65k-Mile 1987 Acura Legend
Remember the Japanese invasion? No, not the one at Pearl Harbor in 1941. I'm referring to the peaceful war of commerce waged during the 1980s.
Before the US stock market had its brief bull run, the Japanese were having a party of their own, no small thanks to their culture of close corporate-government partnership that made sure everybody won (although often at any cost). Japanese industrial concepts weren't what you'd call original, but they took European and American designs and built them faster, cheaper and stronger. So when they started exporting audio equipment, televisions and cars to the US, it caused panic among manufacturers, especially the Big Three auto making giants.
Japanese cars were small, affordable and, for the most part, aesthetically pleasing. On top of that, in the wake of the fuel crises of the 1970s and their mile-long gasoline lines, Japanese cars were fuel efficient. Detroit got the message, but it was too late. American consumers loved their Toyotas and Hondas.
Then the US government stepped in and convinced Japan to accept a voluntary limit on exported cars. Since their highest volume movers were economy cars, one clever way around the limit was to move upmarket. The results were often stunning. Toyota spawned Lexus and their brilliant Mercedes-fighting LS400, and Honda created Acura. The sky was the limit.
Acura wasn't as ambitious as Lexus. The cars retained the dull styling and front-wheel drive layout of their Honda counterparts (one magnificent exception being the NSX, but that's a whole other story), but they were better equipped and had larger powerplants.
One of the first Acuras was the top-of-the-line Legend. The sedan debuted in 1986, with a coupe following the next year. The car was an instant hit with the automotive press and consumers alike. Everything that people liked about Hondas - reliability and efficiency - was kept and enhanced tenfold. The cars were also wrapped in sleek, simple, clean designs that had drag coefficients as low as .30. The coupe also came with a new 24-valve, 2.7-litre engine good for about 160 horsepower, not bad for the time. All of it was enough for Motor Trend to name the Legend their Import Car of the Year 1987.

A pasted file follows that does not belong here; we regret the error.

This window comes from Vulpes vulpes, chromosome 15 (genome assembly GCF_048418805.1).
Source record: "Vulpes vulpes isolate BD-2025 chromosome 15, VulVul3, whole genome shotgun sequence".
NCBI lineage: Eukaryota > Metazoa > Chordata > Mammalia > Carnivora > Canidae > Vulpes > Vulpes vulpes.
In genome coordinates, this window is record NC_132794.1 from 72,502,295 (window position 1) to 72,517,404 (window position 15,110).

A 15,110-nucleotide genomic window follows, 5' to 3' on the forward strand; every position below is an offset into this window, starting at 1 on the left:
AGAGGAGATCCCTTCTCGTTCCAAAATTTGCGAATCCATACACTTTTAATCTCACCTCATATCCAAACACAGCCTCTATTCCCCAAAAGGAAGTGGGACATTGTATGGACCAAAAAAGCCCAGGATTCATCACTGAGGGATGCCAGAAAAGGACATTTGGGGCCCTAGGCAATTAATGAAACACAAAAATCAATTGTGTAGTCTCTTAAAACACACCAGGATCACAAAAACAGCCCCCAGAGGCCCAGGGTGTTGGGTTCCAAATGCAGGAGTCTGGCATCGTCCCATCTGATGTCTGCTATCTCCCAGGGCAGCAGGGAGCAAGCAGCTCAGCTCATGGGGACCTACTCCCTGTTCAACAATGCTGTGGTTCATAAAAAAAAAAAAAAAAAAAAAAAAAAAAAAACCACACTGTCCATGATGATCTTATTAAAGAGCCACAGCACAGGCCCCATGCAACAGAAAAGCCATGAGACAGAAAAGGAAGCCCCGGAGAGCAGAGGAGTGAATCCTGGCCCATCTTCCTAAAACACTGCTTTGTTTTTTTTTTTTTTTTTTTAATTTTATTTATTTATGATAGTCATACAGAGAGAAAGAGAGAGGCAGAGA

Since they were affordable and reliable, they were driven a lot. Clean, low mileage examples are incredibly rare, especially in the wet, salty East Coast where I hail from. This particular Legend has a remarkably low 65,142 miles. For a late 80s Japanese car, that's just getting broken in. The beige-on-beige color scheme is flattering to the shape and fits the low-key, easy-going nature of the car.
Given that it's in Florida, it was probably elderly-owned since new, and as long as it wasn't in an accident, this charming ride from the last pre-internet decade is a really nice find. The seller is a dealer and is asking $5,900, a tad high but not outrageous for the quality machine you'll be getting. You could easily have this car working for the rest of your life.
The next owner has my sincere envy.
Available here on carsforsale.com